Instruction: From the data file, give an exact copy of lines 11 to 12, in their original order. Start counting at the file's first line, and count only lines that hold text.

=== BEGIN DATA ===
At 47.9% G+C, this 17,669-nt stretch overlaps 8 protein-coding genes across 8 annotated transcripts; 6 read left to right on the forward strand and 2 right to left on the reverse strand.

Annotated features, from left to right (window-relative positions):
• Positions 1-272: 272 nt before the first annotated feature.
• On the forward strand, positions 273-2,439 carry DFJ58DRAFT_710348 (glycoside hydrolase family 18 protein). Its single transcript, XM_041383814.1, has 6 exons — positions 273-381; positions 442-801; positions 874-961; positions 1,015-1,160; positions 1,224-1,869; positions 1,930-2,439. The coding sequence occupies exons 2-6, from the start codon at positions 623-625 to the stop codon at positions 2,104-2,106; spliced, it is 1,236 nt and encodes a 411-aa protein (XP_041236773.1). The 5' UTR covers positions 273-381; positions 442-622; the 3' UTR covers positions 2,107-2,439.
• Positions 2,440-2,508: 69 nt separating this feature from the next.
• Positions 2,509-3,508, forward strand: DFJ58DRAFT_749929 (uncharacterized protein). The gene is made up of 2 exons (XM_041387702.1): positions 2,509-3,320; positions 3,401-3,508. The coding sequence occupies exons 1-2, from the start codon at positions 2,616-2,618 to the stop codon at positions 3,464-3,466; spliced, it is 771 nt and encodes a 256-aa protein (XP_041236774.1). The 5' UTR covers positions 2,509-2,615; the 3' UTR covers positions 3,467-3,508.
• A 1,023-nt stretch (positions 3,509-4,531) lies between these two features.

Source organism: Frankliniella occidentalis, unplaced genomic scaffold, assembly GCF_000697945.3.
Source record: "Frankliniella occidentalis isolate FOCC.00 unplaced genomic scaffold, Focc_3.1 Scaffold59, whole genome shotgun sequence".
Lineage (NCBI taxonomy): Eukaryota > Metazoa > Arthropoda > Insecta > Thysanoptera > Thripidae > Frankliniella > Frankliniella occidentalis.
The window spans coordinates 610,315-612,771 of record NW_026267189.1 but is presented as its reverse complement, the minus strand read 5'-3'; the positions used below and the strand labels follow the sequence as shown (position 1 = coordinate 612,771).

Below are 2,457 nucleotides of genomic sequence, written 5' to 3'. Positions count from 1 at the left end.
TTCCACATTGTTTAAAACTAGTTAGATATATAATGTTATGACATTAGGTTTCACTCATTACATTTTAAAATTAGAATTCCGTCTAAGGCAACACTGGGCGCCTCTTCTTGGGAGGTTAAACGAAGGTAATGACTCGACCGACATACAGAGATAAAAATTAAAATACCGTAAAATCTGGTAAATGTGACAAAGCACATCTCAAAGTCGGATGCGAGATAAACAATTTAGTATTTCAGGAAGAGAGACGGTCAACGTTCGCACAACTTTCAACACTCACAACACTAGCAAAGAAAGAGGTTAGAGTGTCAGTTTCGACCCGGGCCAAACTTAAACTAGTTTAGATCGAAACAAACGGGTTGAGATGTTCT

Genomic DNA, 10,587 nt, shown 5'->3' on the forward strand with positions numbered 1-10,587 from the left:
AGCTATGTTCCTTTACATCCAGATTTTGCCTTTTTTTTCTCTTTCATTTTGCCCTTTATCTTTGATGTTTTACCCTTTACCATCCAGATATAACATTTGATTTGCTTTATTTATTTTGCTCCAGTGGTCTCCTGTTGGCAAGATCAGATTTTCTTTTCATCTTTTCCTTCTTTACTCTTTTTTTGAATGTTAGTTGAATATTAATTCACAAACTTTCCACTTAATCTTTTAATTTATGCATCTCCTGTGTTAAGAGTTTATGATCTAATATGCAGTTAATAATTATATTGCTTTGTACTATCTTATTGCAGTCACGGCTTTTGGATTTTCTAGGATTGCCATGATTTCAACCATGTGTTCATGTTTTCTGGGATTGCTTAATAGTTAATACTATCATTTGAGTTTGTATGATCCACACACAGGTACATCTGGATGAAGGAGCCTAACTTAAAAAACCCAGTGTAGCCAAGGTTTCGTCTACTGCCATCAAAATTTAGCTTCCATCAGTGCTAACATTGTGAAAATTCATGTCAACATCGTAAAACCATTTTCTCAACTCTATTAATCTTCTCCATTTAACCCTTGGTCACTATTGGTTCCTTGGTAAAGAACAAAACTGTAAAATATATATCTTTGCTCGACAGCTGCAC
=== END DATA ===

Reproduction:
The window spans coordinates 610,315-612,771 of record NW_026267189.1 but is presented as its reverse complement, the minus strand read 5'-3'; the positions used below and the strand labels follow the sequence as shown (position 1 = coordinate 612,771).

Below are 2,457 nucleotides of genomic sequence, written 5' to 3'. Positions count from 1 at the left end.